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16. Oktober 2012     Print Print 

Quarter of European senior real estate loans or €33b seen sourced from institutional investors and specialised funds

A quarter of all European senior commercial real estate mortgage loans, or an estimated €33 billion per annum could be sourced from insurers, pension funds and specialist loan funds within five years, pan-European real estate investment manager AEW Europe estimates. Mahdi Mokrane, Head of Research & Strategy for AEW Europe said: “There is a deep structural change occurring in the European commercial real estate lending market, with insurers and specialised loan funds rushing to fill the gap left by receding bank mortgage lending in the sector. Based on the experience in the U.S., which saw institutions stepping into the market on a large scale in the 1990s, I wouldn’t be surprised to see around 25% of all senior loans coming from these sources in the next five years.”


Mokrane conservatively estimated that there are now per year approximately €100 billion of senior loans of high-end quality commercial real estate assets originated in Europe secured by good tenant covenants, way below the €250 billion seen at the peak of the investment market in 2007. Assuming tepid European economic growth and a correspondingly slow expansion in commercial real estate investment, senior lending may rise to about €130 billion by 2017, of which insurers, pension funds, and others could readily absorb 25% or €33 billion.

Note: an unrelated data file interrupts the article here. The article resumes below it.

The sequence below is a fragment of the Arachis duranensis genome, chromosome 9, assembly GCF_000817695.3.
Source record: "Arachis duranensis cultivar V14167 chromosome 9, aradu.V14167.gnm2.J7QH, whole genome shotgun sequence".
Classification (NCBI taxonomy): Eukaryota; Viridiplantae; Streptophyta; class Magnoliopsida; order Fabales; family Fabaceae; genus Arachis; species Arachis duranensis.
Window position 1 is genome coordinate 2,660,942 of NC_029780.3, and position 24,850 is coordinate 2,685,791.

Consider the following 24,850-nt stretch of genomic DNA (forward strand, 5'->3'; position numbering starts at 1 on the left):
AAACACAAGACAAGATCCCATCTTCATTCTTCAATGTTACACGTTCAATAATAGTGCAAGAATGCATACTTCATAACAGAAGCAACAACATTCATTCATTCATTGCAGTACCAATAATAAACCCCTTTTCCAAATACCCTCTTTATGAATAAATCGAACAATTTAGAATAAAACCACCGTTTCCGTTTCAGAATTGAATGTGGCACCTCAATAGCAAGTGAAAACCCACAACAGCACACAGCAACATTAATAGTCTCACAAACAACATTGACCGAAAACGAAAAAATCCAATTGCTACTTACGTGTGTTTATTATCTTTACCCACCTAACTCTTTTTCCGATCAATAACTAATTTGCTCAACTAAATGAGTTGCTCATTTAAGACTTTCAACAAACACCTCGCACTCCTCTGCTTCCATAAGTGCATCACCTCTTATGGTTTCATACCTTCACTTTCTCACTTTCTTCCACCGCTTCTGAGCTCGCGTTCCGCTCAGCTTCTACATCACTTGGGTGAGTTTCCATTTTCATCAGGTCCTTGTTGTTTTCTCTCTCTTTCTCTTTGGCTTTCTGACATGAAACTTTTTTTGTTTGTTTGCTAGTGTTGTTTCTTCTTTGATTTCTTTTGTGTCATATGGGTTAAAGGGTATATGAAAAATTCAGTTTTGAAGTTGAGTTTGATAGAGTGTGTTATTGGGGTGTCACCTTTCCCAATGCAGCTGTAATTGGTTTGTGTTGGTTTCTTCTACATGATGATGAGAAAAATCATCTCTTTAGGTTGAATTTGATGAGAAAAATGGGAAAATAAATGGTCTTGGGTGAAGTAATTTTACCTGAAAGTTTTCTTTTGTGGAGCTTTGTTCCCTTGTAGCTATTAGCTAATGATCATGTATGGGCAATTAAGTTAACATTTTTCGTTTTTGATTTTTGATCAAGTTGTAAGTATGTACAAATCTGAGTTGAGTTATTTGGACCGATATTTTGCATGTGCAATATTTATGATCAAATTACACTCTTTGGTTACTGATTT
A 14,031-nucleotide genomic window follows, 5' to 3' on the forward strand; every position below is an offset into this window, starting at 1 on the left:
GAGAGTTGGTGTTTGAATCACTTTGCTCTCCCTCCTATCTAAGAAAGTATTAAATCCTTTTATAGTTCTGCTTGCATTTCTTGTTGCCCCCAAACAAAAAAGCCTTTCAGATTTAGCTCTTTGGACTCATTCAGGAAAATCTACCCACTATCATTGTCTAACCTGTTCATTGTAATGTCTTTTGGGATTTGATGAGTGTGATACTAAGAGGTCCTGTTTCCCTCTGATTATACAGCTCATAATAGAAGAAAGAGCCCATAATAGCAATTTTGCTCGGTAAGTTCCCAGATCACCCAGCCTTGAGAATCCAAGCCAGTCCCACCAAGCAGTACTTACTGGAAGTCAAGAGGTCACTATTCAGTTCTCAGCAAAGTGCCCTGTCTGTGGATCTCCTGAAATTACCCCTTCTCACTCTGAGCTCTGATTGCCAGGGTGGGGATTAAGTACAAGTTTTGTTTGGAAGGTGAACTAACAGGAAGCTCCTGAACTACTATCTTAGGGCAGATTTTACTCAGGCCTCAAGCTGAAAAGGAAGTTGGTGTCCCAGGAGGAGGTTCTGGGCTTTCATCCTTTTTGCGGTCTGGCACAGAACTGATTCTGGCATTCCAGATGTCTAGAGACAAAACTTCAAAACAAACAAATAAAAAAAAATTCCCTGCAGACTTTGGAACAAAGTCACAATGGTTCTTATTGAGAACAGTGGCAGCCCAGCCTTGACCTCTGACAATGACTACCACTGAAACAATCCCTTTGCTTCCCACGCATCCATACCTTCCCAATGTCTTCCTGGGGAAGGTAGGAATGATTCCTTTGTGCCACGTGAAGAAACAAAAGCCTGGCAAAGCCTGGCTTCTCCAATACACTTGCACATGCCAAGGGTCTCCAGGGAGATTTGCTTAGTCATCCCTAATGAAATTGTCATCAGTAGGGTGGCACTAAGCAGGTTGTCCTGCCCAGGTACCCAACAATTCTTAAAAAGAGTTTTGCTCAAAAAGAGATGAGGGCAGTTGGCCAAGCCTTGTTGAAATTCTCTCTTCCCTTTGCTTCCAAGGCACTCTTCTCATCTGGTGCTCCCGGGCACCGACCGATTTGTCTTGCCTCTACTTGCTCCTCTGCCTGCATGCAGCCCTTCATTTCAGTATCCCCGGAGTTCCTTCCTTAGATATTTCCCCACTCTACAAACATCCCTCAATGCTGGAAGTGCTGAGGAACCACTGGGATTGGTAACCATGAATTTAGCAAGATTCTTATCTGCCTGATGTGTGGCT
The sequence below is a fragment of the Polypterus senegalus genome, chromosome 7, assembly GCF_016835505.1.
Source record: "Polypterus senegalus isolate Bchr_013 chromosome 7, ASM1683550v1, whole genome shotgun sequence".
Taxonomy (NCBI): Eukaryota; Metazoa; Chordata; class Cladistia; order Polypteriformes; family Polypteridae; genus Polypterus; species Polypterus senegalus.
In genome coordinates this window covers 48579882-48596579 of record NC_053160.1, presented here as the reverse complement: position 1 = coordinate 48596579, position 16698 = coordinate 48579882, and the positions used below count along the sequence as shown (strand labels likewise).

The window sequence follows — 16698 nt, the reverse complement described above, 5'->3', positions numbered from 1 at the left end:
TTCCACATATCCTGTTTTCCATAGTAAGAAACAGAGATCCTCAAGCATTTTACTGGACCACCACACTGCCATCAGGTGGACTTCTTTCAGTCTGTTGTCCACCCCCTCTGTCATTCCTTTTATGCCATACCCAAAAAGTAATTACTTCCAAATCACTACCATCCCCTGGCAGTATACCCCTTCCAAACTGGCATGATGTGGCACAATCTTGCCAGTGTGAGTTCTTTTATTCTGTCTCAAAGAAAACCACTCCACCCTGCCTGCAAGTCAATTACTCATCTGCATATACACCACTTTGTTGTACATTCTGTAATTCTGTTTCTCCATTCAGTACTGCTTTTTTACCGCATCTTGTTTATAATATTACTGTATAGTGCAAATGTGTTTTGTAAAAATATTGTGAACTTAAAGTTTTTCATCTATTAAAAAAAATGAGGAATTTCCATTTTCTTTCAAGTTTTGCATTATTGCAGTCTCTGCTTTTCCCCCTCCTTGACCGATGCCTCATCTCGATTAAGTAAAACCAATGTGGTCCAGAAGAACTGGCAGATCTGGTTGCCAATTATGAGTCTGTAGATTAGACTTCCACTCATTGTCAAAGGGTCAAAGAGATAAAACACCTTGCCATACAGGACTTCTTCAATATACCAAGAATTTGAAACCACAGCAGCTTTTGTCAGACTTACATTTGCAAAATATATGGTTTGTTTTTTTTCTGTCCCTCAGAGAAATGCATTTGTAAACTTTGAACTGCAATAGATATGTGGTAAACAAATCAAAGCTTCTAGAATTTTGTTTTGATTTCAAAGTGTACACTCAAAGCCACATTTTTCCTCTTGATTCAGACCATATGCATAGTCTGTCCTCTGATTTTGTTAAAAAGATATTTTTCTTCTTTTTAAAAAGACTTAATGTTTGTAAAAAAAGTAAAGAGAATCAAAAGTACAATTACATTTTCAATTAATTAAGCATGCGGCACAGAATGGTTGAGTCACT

Institutional investors are being attracted by the 4.0% plus net yield achievable on senior real estate loans that are backed by prime core assets with high credit-worthy tenants, which is comparable to very senior corporate bonds yielding 2.4% and 0.8% for a blend of UK, French, German five-year government bonds (i.e. core Europe sovereign debt). To achieve roughly the same yields as senior real estate loans, investors would need to target European small company lending at a much higher level of risk.

Mokrane added that this fast-growing trend in European real estate financing would also feed into the underlying property investment market, where institutional investors are focused on core income producing assets and are still mostly unwilling to move up the risk curve against the background of ongoing major political and economic uncertainties in the eurozone that look likely to continue at least until September 2013 and general elections in Germany – the decisive player in the current crisis. But with the availability of high quality core real estate in the main markets like London, Paris and Munich becoming constrained by a lack of development -- which should underpin rental levels and widen even further the yield spread with secondary assets -- peripheral core areas, including the Thames Valley to the west of London and Paris’ western business district (WBD) could begin to offer very attractive investment opportunities.